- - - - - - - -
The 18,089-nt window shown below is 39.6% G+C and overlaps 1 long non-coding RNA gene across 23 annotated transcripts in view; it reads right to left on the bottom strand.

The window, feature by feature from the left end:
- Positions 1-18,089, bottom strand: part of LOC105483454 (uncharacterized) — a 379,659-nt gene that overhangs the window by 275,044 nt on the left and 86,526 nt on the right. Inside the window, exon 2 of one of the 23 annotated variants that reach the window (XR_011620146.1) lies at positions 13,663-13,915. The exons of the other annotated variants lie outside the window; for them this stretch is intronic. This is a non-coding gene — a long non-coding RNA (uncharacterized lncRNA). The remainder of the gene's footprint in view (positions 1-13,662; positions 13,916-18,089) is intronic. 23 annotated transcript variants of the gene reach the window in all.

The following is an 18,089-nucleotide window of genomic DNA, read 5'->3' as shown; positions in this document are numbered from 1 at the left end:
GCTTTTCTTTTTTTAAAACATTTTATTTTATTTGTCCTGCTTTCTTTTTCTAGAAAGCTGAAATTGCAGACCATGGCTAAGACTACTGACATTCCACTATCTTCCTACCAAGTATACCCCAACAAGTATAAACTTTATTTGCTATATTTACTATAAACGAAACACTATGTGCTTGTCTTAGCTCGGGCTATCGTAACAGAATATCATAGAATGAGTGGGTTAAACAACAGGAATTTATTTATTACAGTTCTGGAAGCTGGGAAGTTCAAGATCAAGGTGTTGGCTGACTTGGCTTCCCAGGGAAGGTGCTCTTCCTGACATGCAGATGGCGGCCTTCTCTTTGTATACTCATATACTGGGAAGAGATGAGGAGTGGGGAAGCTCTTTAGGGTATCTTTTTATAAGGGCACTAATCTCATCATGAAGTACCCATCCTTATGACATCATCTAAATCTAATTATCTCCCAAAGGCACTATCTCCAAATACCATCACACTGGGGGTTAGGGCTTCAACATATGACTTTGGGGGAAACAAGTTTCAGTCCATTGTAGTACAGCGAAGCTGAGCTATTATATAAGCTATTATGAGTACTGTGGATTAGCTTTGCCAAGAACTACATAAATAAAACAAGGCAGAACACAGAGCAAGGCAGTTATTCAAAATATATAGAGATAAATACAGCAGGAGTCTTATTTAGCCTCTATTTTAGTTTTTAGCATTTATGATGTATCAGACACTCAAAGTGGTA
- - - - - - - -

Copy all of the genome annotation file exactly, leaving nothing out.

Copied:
The 18,089-nt window shown below is 39.6% G+C and overlaps 1 long non-coding RNA gene across 23 annotated transcripts in view; it reads right to left on the bottom strand.

The window, feature by feature from the left end:
- Positions 1-18,089, bottom strand: part of LOC105483454 (uncharacterized) — a 379,659-nt gene that overhangs the window by 275,044 nt on the left and 86,526 nt on the right. Inside the window, exon 2 of one of the 23 annotated variants that reach the window (XR_011620146.1) lies at positions 13,663-13,915. The exons of the other annotated variants lie outside the window; for them this stretch is intronic. This is a non-coding gene — a long non-coding RNA (uncharacterized lncRNA). The remainder of the gene's footprint in view (positions 1-13,662; positions 13,916-18,089) is intronic. 23 annotated transcript variants of the gene reach the window in all.

The following is an 18,089-nucleotide window of genomic DNA, read 5'->3' as shown; positions in this document are numbered from 1 at the left end:
GCTTTTCTTTTTTTAAAACATTTTATTTTATTTGTCCTGCTTTCTTTTTCTAGAAAGCTGAAATTGCAGACCATGGCTAAGACTACTGACATTCCACTATCTTCCTACCAAGTATACCCCAACAAGTATAAACTTTATTTGCTATATTTACTATAAACGAAACACTATGTGCTTGTCTTAGCTCGGGCTATCGTAACAGAATATCATAGAATGAGTGGGTTAAACAACAGGAATTTATTTATTACAGTTCTGGAAGCTGGGAAGTTCAAGATCAAGGTGTTGGCTGACTTGGCTTCCCAGGGAAGGTGCTCTTCCTGACATGCAGATGGCGGCCTTCTCTTTGTATACTCATATACTGGGAAGAGATGAGGAGTGGGGAAGCTCTTTAGGGTATCTTTTTATAAGGGCACTAATCTCATCATGAAGTACCCATCCTTATGACATCATCTAAATCTAATTATCTCCCAAAGGCACTATCTCCAAATACCATCACACTGGGGGTTAGGGCTTCAACATATGACTTTGGGGGAAACAAGTTTCAGTCCATTGTAGTACAGCGAAGCTGAGCTATTATATAAGCTATTATGAGTACTGTGGATTAGCTTTGCCAAGAACTACATAAATAAAACAAGGCAGAACACAGAGCAAGGCAGTTATTCAAAATATATAGAGATAAATACAGCAGGAGTCTTATTTAGCCTCTATTTTAGTTTTTAGCATTTATGATGTATCAGACACTCAAAGTGGTA